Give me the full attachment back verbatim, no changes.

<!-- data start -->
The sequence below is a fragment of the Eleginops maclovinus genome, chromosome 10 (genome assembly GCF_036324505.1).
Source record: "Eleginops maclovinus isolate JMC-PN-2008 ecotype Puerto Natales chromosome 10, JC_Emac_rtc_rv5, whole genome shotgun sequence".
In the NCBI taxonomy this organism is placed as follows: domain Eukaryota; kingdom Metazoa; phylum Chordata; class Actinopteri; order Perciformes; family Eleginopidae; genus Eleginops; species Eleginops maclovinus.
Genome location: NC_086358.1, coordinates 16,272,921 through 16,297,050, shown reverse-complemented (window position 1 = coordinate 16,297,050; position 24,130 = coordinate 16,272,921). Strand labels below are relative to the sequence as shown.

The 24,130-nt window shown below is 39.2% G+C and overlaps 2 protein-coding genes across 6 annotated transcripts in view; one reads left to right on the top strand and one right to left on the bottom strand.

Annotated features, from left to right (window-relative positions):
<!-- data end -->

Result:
The sequence below is a fragment of the Eleginops maclovinus genome, chromosome 10 (genome assembly GCF_036324505.1).
Source record: "Eleginops maclovinus isolate JMC-PN-2008 ecotype Puerto Natales chromosome 10, JC_Emac_rtc_rv5, whole genome shotgun sequence".
In the NCBI taxonomy this organism is placed as follows: domain Eukaryota; kingdom Metazoa; phylum Chordata; class Actinopteri; order Perciformes; family Eleginopidae; genus Eleginops; species Eleginops maclovinus.
Genome location: NC_086358.1, coordinates 16,272,921 through 16,297,050, shown reverse-complemented (window position 1 = coordinate 16,297,050; position 24,130 = coordinate 16,272,921). Strand labels below are relative to the sequence as shown.

The 24,130-nt window shown below is 39.2% G+C and overlaps 2 protein-coding genes across 6 annotated transcripts in view; one reads left to right on the top strand and one right to left on the bottom strand.

Annotated features, from left to right (window-relative positions):